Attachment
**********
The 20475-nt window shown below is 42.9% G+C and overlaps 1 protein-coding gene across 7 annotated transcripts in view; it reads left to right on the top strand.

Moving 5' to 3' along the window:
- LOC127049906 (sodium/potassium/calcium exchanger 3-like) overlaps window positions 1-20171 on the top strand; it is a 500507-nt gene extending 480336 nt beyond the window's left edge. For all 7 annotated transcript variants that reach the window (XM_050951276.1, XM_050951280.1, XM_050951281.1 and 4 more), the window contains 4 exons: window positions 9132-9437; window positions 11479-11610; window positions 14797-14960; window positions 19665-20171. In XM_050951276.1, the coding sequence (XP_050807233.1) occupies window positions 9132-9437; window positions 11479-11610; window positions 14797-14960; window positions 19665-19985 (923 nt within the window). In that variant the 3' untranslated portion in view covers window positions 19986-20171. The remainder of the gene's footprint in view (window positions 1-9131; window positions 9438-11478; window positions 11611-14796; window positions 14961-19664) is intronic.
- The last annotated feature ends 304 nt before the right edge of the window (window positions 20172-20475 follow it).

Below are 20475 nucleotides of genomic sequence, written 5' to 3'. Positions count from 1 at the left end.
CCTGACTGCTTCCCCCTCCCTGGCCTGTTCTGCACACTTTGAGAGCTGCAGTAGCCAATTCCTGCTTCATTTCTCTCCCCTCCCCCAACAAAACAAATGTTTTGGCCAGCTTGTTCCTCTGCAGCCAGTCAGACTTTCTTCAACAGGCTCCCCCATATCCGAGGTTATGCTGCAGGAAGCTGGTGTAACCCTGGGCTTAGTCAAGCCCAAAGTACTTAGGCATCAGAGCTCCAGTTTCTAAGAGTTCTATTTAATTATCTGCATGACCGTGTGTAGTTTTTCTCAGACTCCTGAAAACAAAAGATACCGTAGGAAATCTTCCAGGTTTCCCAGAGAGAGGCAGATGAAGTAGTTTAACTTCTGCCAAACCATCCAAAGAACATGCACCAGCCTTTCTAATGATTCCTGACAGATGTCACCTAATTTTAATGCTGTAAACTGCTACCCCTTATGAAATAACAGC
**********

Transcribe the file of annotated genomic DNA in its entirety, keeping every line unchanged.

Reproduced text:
The 20475-nt window shown below is 42.9% G+C and overlaps 1 protein-coding gene across 7 annotated transcripts in view; it reads left to right on the top strand.

Moving 5' to 3' along the window:
- LOC127049906 (sodium/potassium/calcium exchanger 3-like) overlaps window positions 1-20171 on the top strand; it is a 500507-nt gene extending 480336 nt beyond the window's left edge. For all 7 annotated transcript variants that reach the window (XM_050951276.1, XM_050951280.1, XM_050951281.1 and 4 more), the window contains 4 exons: window positions 9132-9437; window positions 11479-11610; window positions 14797-14960; window positions 19665-20171. In XM_050951276.1, the coding sequence (XP_050807233.1) occupies window positions 9132-9437; window positions 11479-11610; window positions 14797-14960; window positions 19665-19985 (923 nt within the window). In that variant the 3' untranslated portion in view covers window positions 19986-20171. The remainder of the gene's footprint in view (window positions 1-9131; window positions 9438-11478; window positions 11611-14796; window positions 14961-19664) is intronic.
- The last annotated feature ends 304 nt before the right edge of the window (window positions 20172-20475 follow it).

Below are 20475 nucleotides of genomic sequence, written 5' to 3'. Positions count from 1 at the left end.
CCTGACTGCTTCCCCCTCCCTGGCCTGTTCTGCACACTTTGAGAGCTGCAGTAGCCAATTCCTGCTTCATTTCTCTCCCCTCCCCCAACAAAACAAATGTTTTGGCCAGCTTGTTCCTCTGCAGCCAGTCAGACTTTCTTCAACAGGCTCCCCCATATCCGAGGTTATGCTGCAGGAAGCTGGTGTAACCCTGGGCTTAGTCAAGCCCAAAGTACTTAGGCATCAGAGCTCCAGTTTCTAAGAGTTCTATTTAATTATCTGCATGACCGTGTGTAGTTTTTCTCAGACTCCTGAAAACAAAAGATACCGTAGGAAATCTTCCAGGTTTCCCAGAGAGAGGCAGATGAAGTAGTTTAACTTCTGCCAAACCATCCAAAGAACATGCACCAGCCTTTCTAATGATTCCTGACAGATGTCACCTAATTTTAATGCTGTAAACTGCTACCCCTTATGAAATAACAGC